Psychological flexibility mediates the relations between acute psychedelic effects and subjective decreases in depression and anxiety

Research output: Contribution to journalArticle

Abstract

Prior research has shown that acute subjective psychedelic effects are associated with both spontaneous and intended changes in depression and anxiety. Psychedelics are also theorized to produce increases in psychological flexibility, which could explain decreases in depression and anxiety following a psychedelic experience. Therefore, the present cross-sectional survey study sought to examine whether psychological flexibility mediated the relationship between acute psychedelic experiences and spontaneous or intended changes in depression and anxiety among a large international sample of people who reported having used a psychedelic (n = 985; male = 71.6%; Caucasian/white = 84.1%; Mage = 32.2, SD = 12.6). A regression analysis showed that acute effects (i.e., mystical and insightful effects) were significantly associated with decreases in depression/anxiety following a psychedelic experience. A path analysis revealed that, while controlling for age and sex, increases in psychological flexibility fully mediated the effect of mystical and insightful experiences on decreases in depression and anxiety following a psychedelic experience. This suggests that psychological flexibility may be an important mediator of the therapeutic effects of psychedelic drugs. Future prospective experimental studies should examine the effect of psychedelic drug administration on psychological flexibility in order to gain a better understanding of the psychological processes that predict therapeutic effects of psychedelics.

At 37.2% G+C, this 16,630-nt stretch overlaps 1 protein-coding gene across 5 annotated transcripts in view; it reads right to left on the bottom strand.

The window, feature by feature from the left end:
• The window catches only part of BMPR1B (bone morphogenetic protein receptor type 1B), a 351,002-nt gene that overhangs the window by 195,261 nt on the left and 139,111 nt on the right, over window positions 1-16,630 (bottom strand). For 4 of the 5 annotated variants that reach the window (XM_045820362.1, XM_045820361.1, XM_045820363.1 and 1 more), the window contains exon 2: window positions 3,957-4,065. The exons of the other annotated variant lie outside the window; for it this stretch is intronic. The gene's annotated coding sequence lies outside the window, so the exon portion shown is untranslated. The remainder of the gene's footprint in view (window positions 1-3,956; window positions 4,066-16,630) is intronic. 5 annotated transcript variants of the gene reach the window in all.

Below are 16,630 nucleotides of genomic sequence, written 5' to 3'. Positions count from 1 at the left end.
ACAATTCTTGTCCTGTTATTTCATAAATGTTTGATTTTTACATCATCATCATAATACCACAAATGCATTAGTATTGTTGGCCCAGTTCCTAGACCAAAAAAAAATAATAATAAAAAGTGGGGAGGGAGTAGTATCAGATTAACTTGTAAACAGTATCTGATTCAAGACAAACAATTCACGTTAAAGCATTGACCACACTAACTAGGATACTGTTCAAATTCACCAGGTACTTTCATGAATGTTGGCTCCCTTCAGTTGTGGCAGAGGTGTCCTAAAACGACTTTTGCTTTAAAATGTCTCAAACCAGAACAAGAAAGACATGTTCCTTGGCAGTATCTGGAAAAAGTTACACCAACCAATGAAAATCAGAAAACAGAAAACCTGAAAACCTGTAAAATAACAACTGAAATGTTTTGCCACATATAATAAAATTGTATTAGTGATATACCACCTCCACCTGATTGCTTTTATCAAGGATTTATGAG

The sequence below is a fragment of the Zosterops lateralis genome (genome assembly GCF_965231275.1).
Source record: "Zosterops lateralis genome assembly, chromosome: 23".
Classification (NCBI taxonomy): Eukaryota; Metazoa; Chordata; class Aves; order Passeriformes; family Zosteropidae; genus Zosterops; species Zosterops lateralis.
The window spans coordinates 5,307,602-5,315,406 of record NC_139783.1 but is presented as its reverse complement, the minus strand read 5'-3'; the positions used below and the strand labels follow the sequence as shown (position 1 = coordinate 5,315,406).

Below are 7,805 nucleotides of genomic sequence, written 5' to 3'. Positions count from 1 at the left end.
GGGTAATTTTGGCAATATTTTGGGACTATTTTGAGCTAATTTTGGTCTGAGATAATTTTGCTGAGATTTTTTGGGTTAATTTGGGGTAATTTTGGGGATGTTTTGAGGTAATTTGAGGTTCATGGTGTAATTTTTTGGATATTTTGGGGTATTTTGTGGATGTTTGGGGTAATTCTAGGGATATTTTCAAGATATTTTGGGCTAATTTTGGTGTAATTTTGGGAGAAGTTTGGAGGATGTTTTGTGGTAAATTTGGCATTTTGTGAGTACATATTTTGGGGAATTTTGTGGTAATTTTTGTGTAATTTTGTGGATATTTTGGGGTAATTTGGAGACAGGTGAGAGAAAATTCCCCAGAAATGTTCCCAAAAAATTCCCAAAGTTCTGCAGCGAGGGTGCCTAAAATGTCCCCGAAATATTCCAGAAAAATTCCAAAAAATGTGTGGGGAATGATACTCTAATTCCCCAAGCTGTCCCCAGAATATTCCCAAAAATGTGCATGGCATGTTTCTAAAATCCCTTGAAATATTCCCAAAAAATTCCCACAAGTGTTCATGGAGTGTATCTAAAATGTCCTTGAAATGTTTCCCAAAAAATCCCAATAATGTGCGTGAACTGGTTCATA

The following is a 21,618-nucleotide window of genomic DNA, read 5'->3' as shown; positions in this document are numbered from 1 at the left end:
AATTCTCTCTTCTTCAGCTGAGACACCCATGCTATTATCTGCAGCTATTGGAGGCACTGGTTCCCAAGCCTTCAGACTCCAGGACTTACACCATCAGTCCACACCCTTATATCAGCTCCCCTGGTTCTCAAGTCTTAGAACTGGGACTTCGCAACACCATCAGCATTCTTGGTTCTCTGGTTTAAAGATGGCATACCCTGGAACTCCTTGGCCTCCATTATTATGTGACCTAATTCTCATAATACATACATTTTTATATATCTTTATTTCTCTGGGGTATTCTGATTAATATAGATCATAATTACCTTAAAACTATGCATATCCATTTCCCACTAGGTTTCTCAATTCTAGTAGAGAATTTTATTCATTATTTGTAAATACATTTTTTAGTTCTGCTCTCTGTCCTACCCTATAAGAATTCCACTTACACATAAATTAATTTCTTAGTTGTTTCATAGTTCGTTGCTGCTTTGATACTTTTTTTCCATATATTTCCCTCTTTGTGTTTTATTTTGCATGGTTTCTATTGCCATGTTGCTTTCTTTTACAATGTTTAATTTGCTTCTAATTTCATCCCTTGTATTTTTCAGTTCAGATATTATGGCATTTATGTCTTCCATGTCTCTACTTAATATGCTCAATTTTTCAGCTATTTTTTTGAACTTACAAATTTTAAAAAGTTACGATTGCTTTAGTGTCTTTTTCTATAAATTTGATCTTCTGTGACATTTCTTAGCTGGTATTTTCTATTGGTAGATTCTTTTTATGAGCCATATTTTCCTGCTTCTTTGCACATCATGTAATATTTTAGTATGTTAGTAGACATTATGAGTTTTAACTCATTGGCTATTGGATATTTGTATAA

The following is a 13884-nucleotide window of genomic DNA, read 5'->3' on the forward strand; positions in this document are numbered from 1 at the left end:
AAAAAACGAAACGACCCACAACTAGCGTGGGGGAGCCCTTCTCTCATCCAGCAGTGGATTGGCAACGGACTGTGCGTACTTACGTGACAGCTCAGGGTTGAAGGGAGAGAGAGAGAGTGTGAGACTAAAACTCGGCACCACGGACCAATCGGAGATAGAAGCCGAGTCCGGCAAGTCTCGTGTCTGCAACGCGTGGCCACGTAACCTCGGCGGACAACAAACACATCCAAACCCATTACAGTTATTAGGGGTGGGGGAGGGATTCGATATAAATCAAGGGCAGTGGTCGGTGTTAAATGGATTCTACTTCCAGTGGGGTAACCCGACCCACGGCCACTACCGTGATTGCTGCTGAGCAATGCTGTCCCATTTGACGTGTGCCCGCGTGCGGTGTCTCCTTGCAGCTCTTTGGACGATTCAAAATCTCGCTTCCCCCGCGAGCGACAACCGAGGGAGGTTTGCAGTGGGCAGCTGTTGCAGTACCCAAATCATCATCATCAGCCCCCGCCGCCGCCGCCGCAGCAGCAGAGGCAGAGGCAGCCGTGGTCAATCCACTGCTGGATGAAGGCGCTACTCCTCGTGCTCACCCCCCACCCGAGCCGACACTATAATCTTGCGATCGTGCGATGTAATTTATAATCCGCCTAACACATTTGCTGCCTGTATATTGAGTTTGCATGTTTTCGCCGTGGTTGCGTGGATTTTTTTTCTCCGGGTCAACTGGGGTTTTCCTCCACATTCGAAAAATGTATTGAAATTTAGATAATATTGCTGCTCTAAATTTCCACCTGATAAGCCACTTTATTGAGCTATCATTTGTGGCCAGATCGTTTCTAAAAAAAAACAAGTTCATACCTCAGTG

Original languageEnglish (US)
Pages (from-to)39-45
Number of pages7
JournalJournal of Contextual Behavioral Science
Volume15
DOIs
StatePublished - Jan 2020

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Keywords

  • Anxiety
  • Depression
  • Hallucinogens
  • Mechanism
  • Psychedelics
  • Psychological flexibility

ASJC Scopus subject areas

  • Health(social science)
  • Ecology, Evolution, Behavior and Systematics
  • Applied Psychology
  • Organizational Behavior and Human Resource Management
  • Behavioral Neuroscience

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